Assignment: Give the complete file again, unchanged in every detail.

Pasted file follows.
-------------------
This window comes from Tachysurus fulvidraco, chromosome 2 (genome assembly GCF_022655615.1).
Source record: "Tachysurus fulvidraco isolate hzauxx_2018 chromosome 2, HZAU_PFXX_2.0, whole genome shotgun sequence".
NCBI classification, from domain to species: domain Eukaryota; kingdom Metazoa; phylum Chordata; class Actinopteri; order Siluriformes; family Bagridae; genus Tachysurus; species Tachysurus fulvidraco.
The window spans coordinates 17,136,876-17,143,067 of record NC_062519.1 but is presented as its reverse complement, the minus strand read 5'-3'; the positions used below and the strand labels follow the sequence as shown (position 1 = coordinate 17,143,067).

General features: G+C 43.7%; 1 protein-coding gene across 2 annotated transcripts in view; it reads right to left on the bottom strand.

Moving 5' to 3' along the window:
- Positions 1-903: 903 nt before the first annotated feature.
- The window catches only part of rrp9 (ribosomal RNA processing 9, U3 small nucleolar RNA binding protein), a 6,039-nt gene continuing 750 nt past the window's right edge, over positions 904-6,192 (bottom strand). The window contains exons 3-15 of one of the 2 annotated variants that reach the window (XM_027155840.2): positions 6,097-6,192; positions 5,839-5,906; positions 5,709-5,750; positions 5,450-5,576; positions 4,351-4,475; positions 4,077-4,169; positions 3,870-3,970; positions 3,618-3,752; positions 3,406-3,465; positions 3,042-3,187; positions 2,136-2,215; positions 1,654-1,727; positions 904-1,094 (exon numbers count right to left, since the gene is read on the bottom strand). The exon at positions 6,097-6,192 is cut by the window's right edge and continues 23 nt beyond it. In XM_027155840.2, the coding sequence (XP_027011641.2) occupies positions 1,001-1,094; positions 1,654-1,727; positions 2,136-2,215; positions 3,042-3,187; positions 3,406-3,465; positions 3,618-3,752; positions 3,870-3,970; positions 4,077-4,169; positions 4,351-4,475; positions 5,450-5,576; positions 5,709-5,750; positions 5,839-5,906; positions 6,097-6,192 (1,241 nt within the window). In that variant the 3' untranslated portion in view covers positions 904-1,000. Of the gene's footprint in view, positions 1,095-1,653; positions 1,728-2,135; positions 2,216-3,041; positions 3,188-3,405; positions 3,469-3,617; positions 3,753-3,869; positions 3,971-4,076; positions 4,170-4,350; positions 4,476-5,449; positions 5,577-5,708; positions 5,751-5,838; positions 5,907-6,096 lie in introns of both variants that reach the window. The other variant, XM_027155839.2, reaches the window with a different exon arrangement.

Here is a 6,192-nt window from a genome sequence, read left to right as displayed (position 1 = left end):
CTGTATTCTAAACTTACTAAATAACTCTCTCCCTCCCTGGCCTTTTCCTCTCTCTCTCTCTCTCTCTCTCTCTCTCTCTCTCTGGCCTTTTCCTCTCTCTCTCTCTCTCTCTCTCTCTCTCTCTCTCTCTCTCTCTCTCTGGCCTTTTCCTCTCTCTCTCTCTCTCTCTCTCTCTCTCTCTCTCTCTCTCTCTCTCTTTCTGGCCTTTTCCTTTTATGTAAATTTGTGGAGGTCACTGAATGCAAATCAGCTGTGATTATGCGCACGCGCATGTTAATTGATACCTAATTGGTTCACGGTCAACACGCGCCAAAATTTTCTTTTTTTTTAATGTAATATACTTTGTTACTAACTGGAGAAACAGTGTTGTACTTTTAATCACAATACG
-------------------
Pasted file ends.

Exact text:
This window comes from Tachysurus fulvidraco, chromosome 2 (genome assembly GCF_022655615.1).
Source record: "Tachysurus fulvidraco isolate hzauxx_2018 chromosome 2, HZAU_PFXX_2.0, whole genome shotgun sequence".
NCBI classification, from domain to species: domain Eukaryota; kingdom Metazoa; phylum Chordata; class Actinopteri; order Siluriformes; family Bagridae; genus Tachysurus; species Tachysurus fulvidraco.
The window spans coordinates 17,136,876-17,143,067 of record NC_062519.1 but is presented as its reverse complement, the minus strand read 5'-3'; the positions used below and the strand labels follow the sequence as shown (position 1 = coordinate 17,143,067).

General features: G+C 43.7%; 1 protein-coding gene across 2 annotated transcripts in view; it reads right to left on the bottom strand.

Moving 5' to 3' along the window:
- Positions 1-903: 903 nt before the first annotated feature.
- The window catches only part of rrp9 (ribosomal RNA processing 9, U3 small nucleolar RNA binding protein), a 6,039-nt gene continuing 750 nt past the window's right edge, over positions 904-6,192 (bottom strand). The window contains exons 3-15 of one of the 2 annotated variants that reach the window (XM_027155840.2): positions 6,097-6,192; positions 5,839-5,906; positions 5,709-5,750; positions 5,450-5,576; positions 4,351-4,475; positions 4,077-4,169; positions 3,870-3,970; positions 3,618-3,752; positions 3,406-3,465; positions 3,042-3,187; positions 2,136-2,215; positions 1,654-1,727; positions 904-1,094 (exon numbers count right to left, since the gene is read on the bottom strand). The exon at positions 6,097-6,192 is cut by the window's right edge and continues 23 nt beyond it. In XM_027155840.2, the coding sequence (XP_027011641.2) occupies positions 1,001-1,094; positions 1,654-1,727; positions 2,136-2,215; positions 3,042-3,187; positions 3,406-3,465; positions 3,618-3,752; positions 3,870-3,970; positions 4,077-4,169; positions 4,351-4,475; positions 5,450-5,576; positions 5,709-5,750; positions 5,839-5,906; positions 6,097-6,192 (1,241 nt within the window). In that variant the 3' untranslated portion in view covers positions 904-1,000. Of the gene's footprint in view, positions 1,095-1,653; positions 1,728-2,135; positions 2,216-3,041; positions 3,188-3,405; positions 3,469-3,617; positions 3,753-3,869; positions 3,971-4,076; positions 4,170-4,350; positions 4,476-5,449; positions 5,577-5,708; positions 5,751-5,838; positions 5,907-6,096 lie in introns of both variants that reach the window. The other variant, XM_027155839.2, reaches the window with a different exon arrangement.

Here is a 6,192-nt window from a genome sequence, read left to right as displayed (position 1 = left end):
CTGTATTCTAAACTTACTAAATAACTCTCTCCCTCCCTGGCCTTTTCCTCTCTCTCTCTCTCTCTCTCTCTCTCTCTCTCTCTGGCCTTTTCCTCTCTCTCTCTCTCTCTCTCTCTCTCTCTCTCTCTCTCTCTCTCTCTGGCCTTTTCCTCTCTCTCTCTCTCTCTCTCTCTCTCTCTCTCTCTCTCTCTCTCTCTTTCTGGCCTTTTCCTTTTATGTAAATTTGTGGAGGTCACTGAATGCAAATCAGCTGTGATTATGCGCACGCGCATGTTAATTGATACCTAATTGGTTCACGGTCAACACGCGCCAAAATTTTCTTTTTTTTTAATGTAATATACTTTGTTACTAACTGGAGAAACAGTGTTGTACTTTTAATCACAATACG